Recovering from a traumatic car accident is difficult enough. But for one patient, her challenges were made worse by malnutrition after the accident damaged her ability to eat and gain strength.
“I remember noticing signs of significant muscle and fat wasting right away,” says Shannon O’Dwyer, registered dietitian in the Acquired Brain Injury Program at Hamilton Health Sciences (HHS).
It was June 2019 when Maresa Cappeli, then 20, was driving from Windsor to her brother’s house in Ruthven – a small community outside of Leamington. Shortly into her journey, her car was hit head-on by an aggressive driver. Maresa, known as Mar to family and friends, suffered a severe traumatic brain injury. Her jaw was broken in three places, she cracked a tooth, her ear was damaged, and her main facial nerve was severed.
She was rushed to hospital in Windsor, spent weeks in the intensive care unit (ICU), and an additional three months in the stroke unit before being transferred to the Regional Rehabilitation Centre at HHS to help in her recovery.
“In Windsor, she laid in bed for 23 hours a day on a feeding tube,” says Maresa’s mom, Rene Cappeli. “We – her family – noticed she was losing weight. She was usually around 112 pounds, but within three months immediately after the accident, her weight dropped to 93.”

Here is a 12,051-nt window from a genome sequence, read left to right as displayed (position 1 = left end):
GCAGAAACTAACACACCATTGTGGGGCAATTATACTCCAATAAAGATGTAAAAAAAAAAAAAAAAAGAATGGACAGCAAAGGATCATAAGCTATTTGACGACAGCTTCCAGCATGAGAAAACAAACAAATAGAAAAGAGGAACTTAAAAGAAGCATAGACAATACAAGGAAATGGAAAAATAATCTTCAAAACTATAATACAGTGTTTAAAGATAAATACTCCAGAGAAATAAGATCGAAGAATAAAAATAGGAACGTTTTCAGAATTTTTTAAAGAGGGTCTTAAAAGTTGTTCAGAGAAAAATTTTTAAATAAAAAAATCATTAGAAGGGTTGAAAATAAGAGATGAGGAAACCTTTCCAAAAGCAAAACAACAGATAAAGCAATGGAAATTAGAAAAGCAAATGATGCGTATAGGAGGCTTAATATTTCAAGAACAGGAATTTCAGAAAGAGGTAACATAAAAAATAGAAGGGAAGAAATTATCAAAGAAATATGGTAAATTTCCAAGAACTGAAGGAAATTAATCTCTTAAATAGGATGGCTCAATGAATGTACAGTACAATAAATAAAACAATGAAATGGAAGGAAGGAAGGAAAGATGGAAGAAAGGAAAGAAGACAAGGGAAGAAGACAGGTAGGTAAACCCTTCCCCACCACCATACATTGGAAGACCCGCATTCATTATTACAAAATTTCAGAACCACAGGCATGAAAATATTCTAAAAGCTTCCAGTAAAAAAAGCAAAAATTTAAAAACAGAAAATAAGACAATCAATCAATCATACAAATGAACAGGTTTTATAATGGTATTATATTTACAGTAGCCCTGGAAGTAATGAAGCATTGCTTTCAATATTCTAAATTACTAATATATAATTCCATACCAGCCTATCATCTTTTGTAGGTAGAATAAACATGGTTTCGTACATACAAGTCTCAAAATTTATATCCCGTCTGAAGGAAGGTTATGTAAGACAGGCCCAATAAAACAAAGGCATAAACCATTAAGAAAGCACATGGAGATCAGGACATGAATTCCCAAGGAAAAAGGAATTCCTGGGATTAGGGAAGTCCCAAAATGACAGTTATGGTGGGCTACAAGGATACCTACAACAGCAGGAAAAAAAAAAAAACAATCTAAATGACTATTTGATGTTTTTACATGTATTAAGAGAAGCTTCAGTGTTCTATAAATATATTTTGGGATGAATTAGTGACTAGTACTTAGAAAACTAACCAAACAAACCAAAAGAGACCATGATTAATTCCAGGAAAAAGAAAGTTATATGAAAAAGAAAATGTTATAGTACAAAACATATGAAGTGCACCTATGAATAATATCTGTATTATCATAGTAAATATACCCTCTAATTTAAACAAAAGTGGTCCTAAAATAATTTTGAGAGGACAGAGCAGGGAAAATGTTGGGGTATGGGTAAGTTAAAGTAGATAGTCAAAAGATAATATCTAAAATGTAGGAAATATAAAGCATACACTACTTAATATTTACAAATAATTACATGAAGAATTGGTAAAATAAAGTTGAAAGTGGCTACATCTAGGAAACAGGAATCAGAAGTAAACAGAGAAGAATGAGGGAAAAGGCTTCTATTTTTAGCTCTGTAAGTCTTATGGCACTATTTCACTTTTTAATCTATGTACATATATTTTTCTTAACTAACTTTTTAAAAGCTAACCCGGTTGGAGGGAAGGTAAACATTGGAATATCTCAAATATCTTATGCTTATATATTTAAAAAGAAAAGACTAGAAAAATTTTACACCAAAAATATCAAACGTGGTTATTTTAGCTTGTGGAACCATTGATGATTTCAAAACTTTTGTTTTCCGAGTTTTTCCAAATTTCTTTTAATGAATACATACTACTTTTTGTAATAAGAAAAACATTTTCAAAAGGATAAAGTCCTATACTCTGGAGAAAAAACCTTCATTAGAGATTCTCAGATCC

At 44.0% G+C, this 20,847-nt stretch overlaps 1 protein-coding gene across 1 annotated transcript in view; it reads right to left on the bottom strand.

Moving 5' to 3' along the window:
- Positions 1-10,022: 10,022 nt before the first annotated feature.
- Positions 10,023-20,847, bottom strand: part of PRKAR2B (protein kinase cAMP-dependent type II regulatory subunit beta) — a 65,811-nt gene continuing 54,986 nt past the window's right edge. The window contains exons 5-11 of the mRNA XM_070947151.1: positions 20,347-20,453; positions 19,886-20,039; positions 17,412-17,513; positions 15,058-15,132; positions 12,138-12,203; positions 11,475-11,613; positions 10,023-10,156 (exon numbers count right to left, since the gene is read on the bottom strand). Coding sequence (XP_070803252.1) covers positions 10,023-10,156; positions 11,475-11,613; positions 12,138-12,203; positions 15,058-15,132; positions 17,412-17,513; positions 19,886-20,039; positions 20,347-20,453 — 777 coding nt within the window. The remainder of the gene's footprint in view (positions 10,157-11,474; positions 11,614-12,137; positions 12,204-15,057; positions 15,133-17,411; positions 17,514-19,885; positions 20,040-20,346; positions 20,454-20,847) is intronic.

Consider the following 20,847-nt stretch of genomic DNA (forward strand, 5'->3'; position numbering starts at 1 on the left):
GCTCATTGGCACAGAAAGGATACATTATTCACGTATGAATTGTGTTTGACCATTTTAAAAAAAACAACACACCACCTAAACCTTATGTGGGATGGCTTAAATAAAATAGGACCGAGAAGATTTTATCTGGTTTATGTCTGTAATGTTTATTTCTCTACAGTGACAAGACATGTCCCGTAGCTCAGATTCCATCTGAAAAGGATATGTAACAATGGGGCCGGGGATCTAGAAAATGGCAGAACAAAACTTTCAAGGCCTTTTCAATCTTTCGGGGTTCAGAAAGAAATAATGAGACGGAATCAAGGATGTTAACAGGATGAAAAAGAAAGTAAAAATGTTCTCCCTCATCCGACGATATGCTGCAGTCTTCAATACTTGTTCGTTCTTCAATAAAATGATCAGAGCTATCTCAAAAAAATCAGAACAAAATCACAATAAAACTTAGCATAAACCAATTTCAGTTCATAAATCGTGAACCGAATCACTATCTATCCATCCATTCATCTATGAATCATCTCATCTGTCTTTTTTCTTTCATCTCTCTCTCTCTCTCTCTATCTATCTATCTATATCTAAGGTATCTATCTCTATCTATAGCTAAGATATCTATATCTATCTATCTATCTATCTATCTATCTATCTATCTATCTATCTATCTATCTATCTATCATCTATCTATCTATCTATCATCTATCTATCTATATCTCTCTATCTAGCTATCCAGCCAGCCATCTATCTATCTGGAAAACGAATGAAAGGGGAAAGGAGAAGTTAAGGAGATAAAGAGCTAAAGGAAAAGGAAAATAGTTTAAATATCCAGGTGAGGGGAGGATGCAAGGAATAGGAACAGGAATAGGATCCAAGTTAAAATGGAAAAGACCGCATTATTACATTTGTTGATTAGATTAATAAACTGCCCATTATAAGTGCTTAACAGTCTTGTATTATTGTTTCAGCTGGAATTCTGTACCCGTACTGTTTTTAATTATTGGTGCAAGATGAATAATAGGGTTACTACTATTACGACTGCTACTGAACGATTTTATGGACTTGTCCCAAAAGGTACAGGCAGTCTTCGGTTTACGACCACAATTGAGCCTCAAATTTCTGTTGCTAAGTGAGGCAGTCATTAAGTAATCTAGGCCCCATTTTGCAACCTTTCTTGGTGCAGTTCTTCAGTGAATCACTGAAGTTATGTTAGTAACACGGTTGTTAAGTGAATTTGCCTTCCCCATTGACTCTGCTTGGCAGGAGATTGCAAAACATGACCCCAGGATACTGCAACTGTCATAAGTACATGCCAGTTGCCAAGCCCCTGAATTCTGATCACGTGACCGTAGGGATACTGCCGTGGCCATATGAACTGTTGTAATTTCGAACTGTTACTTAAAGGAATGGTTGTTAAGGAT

After Maresa arrived at Hamilton Health Sciences, the staff noticed her body weakness.
“She had muscle wasting in her clavicle, her ribs, and cheekbones. She had been burning a lot of calories since the accident,” explains O’Dwyer. “And she was ‘NPO’– which means she couldn’t feed by mouth. Receiving enough nutrition had been difficult given feeds were interrupted for medical reasons throughout the day.”
[This article was published by Hamilton Health Sciences. To read the full story, please click here.]